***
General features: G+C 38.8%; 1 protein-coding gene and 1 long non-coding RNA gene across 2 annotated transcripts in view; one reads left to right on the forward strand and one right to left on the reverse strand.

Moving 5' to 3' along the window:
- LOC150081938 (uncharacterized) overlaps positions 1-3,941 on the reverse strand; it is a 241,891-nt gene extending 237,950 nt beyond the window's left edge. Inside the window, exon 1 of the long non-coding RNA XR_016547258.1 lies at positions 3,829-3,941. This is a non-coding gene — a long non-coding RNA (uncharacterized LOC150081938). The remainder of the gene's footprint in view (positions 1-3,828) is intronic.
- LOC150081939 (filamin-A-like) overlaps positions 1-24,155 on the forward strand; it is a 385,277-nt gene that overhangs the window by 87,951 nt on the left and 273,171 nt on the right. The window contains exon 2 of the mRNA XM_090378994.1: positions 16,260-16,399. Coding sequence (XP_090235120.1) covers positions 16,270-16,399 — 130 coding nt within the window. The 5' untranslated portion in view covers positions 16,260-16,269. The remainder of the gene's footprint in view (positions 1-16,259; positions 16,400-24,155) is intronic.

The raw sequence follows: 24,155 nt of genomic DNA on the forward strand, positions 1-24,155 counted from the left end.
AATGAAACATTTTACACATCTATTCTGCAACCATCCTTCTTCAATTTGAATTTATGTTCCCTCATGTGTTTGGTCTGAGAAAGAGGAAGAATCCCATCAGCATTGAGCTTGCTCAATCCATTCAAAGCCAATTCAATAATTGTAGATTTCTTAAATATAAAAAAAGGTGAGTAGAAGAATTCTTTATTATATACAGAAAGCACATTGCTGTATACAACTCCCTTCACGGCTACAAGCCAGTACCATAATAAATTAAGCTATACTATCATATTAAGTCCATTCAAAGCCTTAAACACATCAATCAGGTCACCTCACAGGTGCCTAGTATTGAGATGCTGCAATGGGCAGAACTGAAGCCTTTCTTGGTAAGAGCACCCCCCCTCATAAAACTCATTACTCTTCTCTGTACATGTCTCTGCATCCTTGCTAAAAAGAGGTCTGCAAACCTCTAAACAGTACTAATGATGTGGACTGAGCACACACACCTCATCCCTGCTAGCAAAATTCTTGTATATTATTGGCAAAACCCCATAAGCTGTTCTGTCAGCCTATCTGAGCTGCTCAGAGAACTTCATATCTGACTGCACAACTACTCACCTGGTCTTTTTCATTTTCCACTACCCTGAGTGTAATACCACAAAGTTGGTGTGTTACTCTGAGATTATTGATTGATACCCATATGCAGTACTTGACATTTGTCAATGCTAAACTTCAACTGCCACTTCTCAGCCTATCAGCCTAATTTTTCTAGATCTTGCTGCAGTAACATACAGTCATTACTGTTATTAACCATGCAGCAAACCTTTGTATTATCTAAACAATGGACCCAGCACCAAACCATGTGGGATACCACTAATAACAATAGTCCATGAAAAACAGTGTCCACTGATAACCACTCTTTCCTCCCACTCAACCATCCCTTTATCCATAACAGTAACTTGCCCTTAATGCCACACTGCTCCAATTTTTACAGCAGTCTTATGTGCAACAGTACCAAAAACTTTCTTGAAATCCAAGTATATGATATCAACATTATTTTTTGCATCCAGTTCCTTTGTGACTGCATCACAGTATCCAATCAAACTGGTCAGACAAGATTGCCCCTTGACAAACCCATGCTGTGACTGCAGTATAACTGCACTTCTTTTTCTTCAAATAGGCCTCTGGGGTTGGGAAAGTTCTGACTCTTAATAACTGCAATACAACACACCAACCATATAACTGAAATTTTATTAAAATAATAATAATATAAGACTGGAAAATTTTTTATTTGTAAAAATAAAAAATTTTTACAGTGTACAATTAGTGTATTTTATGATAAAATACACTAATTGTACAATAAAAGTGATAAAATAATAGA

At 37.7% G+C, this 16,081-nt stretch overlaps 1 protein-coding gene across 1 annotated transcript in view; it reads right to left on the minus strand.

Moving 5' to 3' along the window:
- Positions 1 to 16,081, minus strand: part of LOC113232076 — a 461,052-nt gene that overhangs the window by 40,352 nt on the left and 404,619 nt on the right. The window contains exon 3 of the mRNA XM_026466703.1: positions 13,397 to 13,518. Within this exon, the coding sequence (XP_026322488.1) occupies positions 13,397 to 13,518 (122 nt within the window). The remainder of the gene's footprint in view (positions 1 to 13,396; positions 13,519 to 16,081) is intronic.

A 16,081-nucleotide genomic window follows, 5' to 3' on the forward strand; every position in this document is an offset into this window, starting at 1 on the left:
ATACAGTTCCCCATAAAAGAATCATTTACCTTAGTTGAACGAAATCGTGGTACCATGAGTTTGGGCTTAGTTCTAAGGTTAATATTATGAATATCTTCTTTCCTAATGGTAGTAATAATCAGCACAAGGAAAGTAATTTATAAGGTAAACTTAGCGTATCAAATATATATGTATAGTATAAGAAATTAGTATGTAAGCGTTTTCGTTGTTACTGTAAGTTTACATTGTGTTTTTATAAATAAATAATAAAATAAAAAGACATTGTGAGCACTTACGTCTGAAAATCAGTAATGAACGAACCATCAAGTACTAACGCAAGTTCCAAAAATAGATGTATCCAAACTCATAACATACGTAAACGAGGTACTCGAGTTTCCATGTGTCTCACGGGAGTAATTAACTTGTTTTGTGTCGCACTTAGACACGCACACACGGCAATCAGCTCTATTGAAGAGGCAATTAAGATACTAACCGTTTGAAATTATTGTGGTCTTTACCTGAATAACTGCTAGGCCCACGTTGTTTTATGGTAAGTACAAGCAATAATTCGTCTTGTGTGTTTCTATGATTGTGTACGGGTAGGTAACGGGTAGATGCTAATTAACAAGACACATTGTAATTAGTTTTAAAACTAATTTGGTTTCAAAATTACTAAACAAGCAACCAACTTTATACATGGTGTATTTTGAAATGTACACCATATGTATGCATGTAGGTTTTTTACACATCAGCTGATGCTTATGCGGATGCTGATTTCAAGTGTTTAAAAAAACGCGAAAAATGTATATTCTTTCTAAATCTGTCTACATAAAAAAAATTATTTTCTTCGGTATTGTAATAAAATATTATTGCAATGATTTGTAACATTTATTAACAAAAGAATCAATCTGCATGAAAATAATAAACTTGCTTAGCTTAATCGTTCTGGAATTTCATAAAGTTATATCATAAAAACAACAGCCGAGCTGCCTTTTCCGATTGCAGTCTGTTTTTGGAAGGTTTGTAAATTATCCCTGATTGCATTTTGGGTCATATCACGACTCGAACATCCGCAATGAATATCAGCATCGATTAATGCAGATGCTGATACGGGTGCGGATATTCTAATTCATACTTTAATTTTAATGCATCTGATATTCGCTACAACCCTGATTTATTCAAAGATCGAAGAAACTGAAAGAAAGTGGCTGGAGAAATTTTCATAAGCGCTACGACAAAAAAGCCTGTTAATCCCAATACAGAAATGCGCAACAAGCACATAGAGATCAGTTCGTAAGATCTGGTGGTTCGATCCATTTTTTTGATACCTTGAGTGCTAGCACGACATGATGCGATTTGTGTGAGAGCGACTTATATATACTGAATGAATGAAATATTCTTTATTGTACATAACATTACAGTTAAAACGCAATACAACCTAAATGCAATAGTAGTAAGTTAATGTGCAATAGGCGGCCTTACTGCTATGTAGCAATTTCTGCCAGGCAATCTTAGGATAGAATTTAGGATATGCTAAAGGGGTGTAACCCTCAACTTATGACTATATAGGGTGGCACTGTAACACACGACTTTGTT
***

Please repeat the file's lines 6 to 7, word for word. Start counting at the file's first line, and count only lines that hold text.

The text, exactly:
AATGAAACATTTTACACATCTATTCTGCAACCATCCTTCTTCAATTTGAATTTATGTTCCCTCATGTGTTTGGTCTGAGAAAGAGGAAGAATCCCATCAGCATTGAGCTTGCTCAATCCATTCAAAGCCAATTCAATAATTGTAGATTTCTTAAATATAAAAAAAGGTGAGTAGAAGAATTCTTTATTATATACAGAAAGCACATTGCTGTATACAACTCCCTTCACGGCTACAAGCCAGTACCATAATAAATTAAGCTATACTATCATATTAAGTCCATTCAAAGCCTTAAACACATCAATCAGGTCACCTCACAGGTGCCTAGTATTGAGATGCTGCAATGGGCAGAACTGAAGCCTTTCTTGGTAAGAGCACCCCCCCTCATAAAACTCATTACTCTTCTCTGTACATGTCTCTGCATCCTTGCTAAAAAGAGGTCTGCAAACCTCTAAACAGTACTAATGATGTGGACTGAGCACACACACCTCATCCCTGCTAGCAAAATTCTTGTATATTATTGGCAAAACCCCATAAGCTGTTCTGTCAGCCTATCTGAGCTGCTCAGAGAACTTCATATCTGACTGCACAACTACTCACCTGGTCTTTTTCATTTTCCACTACCCTGAGTGTAATACCACAAAGTTGGTGTGTTACTCTGAGATTATTGATTGATACCCATATGCAGTACTTGACATTTGTCAATGCTAAACTTCAACTGCCACTTCTCAGCCTATCAGCCTAATTTTTCTAGATCTTGCTGCAGTAACATACAGTCATTACTGTTATTAACCATGCAGCAAACCTTTGTATTATCTAAACAATGGACCCAGCACCAAACCATGTGGGATACCACTAATAACAATAGTCCATGAAAAACAGTGTCCACTGATAACCACTCTTTCCTCCCACTCAACCATCCCTTTATCCATAACAGTAACTTGCCCTTAATGCCACACTGCTCCAATTTTTACAGCAGTCTTATGTGCAACAGTACCAAAAACTTTCTTGAAATCCAAGTATATGATATCAACATTATTTTTTGCATCCAGTTCCTTTGTGACTGCATCACAGTATCCAATCAAACTGGTCAGACAAGATTGCCCCTTGACAAACCCATGCTGTGACTGCAGTATAACTGCACTTCTTTTTCTTCAAATAGGCCTCTGGGGTTGGGAAAGTTCTGACTCTTAATAACTGCAATACAACACACCAACCATATAACTGAAATTTTATTAAAATAATAATAATATAAGACTGGAAAATTTTTTATTTGTAAAAATAAAAAATTTTTACAGTGTACAATTAGTGTATTTTATGATAAAATACACTAATTGTACAATAAAAGTGATAAAATAATAGA

At 37.7% G+C, this 16,081-nt stretch overlaps 1 protein-coding gene across 1 annotated transcript in view; it reads right to left on the minus strand.